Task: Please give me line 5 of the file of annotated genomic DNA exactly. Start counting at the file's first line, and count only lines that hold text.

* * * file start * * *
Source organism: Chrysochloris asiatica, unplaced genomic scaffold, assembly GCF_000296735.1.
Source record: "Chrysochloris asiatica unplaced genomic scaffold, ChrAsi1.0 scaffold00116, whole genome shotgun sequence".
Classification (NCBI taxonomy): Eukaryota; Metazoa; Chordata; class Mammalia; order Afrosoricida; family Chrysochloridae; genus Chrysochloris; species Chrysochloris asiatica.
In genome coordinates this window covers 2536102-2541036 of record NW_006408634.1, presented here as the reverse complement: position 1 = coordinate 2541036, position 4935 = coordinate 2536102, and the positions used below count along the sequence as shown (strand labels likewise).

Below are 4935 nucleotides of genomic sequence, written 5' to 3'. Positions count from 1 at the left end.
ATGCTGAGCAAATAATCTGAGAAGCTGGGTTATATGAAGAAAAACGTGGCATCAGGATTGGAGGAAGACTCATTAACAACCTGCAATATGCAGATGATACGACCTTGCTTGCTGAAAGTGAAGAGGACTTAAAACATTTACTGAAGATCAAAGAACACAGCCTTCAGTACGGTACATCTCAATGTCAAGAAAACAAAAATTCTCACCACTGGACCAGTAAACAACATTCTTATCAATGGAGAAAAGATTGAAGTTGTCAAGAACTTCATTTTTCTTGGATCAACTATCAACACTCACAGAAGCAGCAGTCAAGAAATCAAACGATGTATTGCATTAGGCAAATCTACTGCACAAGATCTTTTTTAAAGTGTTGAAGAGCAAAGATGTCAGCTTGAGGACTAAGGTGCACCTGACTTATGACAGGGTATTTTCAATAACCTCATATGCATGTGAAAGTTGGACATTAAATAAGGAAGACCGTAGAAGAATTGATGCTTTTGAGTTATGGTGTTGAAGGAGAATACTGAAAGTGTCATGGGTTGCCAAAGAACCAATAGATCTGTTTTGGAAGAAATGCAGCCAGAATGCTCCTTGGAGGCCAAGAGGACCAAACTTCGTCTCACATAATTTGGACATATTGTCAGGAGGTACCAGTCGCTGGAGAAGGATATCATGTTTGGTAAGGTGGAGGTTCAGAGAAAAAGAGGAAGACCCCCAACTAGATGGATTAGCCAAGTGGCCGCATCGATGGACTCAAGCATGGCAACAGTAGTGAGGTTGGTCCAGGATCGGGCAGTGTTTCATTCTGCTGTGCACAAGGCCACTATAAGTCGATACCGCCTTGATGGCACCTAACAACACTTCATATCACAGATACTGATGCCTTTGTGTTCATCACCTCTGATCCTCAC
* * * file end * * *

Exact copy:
Below are 4935 nucleotides of genomic sequence, written 5' to 3'. Positions count from 1 at the left end.